Grounding 'Ghana Must Go': Nigeria and Ghana's Mass Expulsions in the Decades After Independence
Samuel Fury Childs Daly (Duke University)
Paper short abstract:
This paper considers the history of Nigeria and Ghana's dueling expulsions of one another's nationals in the decades after independence. It traces the processes underlying state-driven expulsion, and it addresses the social historical question of what happened to those who were expelled.
Paper long abstract:
Beginning in the late 1960s, the Nigerian and Ghanaian governments staged large-scale forced removals of one another's nationals, culminating in the 1983 deportation of over one million Ghanaians under civilian president Shehu Shagari. Colloquially known as the "Ghana Must Go" policy, these episodes had major economic and political effects in both countries. This paper will explore the legal grounding of the expulsions, analyzing how the colonial-era jurisprudence of domicile and inter-colony migration shaped acts of individual and state-sponsored expulsion after independence. What grounds did municipalities, regions, or colonies have to expel 'strangers'? This was not a settled matter, and a patchwork of ideas about domicile emerged across Britain's West African dependencies. After independence, domicile remained a source of dispute, and it became more contentious as colonial administrative boundaries hardened into national citizenships. The main sources for the paper are legal records and commissions of inquiry preserved at the Nigerian Institute for Advanced Legal Studies in Lagos. Legal records from this period provide two things. First, they reveal how postcolonial governments balanced the desire to integrate labor markets (sometimes under the banner of pan-Africanism) against populist demands to prevent citizens from other African states from settling in Nigeria. Second, they provide a view of the social history of the expulsion; court cases and government inquiries narrate how individuals justified acts of xenophobia, and how deportees responded to their forcible removal.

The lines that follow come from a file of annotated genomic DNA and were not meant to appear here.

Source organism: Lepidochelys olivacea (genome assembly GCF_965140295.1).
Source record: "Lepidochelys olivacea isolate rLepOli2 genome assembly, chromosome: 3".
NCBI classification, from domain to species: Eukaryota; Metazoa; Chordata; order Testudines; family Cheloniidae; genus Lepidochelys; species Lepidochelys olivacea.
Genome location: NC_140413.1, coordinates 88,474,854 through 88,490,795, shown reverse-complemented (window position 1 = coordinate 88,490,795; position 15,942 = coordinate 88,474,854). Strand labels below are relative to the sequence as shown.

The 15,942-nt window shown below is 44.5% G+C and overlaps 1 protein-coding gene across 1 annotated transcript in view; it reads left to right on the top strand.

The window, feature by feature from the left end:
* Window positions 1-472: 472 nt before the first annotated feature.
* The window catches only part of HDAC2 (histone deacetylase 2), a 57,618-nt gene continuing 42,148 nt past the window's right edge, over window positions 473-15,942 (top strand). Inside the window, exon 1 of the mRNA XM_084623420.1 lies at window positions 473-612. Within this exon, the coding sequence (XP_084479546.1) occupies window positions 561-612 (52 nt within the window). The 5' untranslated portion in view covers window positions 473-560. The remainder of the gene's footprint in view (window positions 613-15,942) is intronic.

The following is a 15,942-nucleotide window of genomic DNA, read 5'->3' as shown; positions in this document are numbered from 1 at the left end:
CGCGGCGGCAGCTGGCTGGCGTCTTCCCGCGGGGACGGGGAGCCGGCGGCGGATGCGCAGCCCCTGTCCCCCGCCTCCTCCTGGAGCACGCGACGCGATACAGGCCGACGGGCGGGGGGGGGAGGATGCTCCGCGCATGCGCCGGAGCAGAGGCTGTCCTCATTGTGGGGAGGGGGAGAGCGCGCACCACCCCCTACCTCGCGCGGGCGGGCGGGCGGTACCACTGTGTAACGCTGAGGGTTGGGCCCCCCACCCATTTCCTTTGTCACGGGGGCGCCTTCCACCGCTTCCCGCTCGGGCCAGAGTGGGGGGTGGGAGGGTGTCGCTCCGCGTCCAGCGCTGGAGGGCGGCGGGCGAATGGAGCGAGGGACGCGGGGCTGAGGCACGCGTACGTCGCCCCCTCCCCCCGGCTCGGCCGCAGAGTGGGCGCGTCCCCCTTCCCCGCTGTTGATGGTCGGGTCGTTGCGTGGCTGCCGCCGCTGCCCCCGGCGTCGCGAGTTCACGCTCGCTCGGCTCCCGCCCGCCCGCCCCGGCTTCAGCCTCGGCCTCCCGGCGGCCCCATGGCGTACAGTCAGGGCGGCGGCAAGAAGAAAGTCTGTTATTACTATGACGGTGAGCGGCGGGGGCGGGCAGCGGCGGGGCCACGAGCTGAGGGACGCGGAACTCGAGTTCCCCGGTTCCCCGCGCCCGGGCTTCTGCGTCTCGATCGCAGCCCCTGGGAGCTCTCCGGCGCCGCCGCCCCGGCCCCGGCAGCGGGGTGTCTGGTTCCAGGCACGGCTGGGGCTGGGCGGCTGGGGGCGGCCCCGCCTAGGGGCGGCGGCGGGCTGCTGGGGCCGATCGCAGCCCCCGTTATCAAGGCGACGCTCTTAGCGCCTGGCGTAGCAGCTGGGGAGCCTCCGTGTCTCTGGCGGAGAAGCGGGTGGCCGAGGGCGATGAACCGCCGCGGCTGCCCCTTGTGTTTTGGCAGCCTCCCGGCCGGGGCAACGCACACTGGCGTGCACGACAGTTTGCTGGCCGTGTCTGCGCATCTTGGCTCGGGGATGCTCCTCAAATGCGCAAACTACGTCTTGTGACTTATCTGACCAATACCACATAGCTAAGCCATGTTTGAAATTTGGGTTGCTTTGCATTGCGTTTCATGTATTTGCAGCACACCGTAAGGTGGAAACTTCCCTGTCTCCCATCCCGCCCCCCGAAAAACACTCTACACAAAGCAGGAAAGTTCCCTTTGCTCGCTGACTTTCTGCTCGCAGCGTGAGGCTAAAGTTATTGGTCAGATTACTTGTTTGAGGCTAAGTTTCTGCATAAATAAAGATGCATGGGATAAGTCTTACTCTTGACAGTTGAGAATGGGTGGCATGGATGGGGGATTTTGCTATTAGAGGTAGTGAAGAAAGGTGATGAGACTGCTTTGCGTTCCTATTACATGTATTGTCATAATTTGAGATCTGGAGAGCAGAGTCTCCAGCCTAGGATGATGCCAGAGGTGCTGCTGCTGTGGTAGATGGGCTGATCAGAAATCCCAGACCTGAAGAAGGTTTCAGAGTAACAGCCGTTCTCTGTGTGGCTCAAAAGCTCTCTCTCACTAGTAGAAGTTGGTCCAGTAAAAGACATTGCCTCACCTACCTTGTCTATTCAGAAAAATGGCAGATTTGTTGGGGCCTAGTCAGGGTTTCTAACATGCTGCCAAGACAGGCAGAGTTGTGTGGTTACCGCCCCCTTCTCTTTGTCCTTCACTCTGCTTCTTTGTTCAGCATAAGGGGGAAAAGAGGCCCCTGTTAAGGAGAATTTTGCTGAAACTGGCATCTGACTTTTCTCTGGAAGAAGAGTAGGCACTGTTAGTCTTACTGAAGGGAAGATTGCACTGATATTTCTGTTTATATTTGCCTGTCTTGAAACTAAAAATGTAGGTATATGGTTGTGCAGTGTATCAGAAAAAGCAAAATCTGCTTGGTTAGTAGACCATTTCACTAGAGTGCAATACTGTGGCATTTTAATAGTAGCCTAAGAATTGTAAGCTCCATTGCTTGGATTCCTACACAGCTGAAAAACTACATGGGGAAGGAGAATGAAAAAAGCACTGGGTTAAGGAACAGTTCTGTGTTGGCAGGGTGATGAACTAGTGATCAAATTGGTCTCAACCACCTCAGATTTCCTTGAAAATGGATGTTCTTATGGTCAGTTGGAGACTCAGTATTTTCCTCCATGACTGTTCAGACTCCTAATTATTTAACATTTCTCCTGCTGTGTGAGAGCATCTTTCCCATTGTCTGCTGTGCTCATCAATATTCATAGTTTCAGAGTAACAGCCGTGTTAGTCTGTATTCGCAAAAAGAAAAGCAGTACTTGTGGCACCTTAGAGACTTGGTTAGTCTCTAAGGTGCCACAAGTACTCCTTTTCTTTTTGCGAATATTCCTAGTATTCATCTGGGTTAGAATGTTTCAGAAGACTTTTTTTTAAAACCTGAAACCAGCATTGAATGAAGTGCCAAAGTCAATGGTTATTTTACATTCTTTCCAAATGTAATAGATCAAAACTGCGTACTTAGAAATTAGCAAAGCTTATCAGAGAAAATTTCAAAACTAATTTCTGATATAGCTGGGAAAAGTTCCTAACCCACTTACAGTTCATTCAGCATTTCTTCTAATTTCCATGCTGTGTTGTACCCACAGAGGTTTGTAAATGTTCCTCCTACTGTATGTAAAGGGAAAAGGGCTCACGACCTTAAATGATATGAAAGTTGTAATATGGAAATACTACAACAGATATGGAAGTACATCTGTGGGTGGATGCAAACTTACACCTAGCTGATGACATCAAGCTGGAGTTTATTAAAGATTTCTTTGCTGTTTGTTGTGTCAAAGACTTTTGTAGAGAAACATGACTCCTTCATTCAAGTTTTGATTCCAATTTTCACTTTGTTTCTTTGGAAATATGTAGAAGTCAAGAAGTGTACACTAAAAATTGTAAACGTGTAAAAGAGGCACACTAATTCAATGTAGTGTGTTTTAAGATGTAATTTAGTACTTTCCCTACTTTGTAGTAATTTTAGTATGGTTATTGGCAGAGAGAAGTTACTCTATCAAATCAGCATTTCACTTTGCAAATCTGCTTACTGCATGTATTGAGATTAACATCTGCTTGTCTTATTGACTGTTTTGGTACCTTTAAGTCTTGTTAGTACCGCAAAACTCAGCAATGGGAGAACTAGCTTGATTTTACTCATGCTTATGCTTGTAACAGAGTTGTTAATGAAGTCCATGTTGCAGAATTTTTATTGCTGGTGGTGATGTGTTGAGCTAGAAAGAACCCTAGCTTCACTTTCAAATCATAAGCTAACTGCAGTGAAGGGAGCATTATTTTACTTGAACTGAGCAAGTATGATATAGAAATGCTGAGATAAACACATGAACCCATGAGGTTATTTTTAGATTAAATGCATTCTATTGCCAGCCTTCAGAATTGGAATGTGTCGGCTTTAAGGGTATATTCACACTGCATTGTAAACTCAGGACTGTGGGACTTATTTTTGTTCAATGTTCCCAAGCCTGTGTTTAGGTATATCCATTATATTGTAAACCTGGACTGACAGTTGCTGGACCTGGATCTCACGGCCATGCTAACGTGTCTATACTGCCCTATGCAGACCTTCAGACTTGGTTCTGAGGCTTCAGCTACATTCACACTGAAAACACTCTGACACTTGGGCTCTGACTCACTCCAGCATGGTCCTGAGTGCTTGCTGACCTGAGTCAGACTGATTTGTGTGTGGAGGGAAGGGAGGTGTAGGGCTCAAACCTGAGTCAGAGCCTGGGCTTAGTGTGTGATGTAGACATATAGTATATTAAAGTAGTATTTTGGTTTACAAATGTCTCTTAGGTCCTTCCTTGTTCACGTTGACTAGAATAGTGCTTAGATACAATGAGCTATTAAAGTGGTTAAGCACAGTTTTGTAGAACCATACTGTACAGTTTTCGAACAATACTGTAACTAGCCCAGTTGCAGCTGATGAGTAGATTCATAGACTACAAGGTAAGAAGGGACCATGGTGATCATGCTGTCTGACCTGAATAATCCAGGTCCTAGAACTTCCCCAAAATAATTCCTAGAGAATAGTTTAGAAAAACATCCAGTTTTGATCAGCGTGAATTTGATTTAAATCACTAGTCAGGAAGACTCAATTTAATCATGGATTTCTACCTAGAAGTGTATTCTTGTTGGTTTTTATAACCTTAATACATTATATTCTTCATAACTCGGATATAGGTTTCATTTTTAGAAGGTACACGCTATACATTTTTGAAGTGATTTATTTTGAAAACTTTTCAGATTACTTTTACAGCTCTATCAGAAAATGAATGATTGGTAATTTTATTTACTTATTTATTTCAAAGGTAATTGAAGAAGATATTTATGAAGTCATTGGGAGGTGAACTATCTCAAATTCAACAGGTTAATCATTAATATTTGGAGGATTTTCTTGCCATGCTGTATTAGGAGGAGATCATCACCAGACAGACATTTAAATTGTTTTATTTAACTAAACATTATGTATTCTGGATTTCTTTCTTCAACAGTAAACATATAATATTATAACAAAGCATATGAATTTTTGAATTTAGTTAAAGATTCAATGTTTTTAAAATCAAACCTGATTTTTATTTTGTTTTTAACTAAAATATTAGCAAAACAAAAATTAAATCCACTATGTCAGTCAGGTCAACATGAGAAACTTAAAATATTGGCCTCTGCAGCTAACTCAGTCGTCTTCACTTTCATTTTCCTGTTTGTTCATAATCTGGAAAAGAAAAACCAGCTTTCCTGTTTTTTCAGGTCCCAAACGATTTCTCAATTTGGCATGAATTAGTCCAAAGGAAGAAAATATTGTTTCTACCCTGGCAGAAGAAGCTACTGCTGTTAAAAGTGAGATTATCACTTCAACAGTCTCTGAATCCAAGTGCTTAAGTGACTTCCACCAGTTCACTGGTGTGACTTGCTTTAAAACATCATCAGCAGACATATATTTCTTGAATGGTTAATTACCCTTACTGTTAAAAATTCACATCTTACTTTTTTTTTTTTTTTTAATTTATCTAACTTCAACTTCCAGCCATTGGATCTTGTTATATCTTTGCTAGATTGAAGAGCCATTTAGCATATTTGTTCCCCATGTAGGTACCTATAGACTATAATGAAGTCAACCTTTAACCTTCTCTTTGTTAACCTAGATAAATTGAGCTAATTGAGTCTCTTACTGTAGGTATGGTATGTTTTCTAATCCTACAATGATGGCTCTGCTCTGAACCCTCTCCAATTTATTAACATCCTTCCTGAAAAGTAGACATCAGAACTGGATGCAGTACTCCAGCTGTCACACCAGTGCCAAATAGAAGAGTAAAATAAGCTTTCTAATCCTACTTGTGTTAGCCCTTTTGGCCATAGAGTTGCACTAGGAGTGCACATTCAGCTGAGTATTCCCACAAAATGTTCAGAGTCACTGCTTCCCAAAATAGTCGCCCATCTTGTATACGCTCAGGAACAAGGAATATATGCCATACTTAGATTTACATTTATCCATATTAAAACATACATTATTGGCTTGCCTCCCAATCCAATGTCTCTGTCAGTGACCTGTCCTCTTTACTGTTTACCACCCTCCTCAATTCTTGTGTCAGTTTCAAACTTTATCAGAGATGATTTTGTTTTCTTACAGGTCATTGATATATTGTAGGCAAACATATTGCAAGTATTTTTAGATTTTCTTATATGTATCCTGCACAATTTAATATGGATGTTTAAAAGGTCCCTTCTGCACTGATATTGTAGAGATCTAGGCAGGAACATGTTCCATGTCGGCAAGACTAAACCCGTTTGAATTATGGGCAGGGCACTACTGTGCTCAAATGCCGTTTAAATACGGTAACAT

Who belongs to the new nations? Inclusion, expulsion and xenophobia in early post-independence West Africa (1957-1973)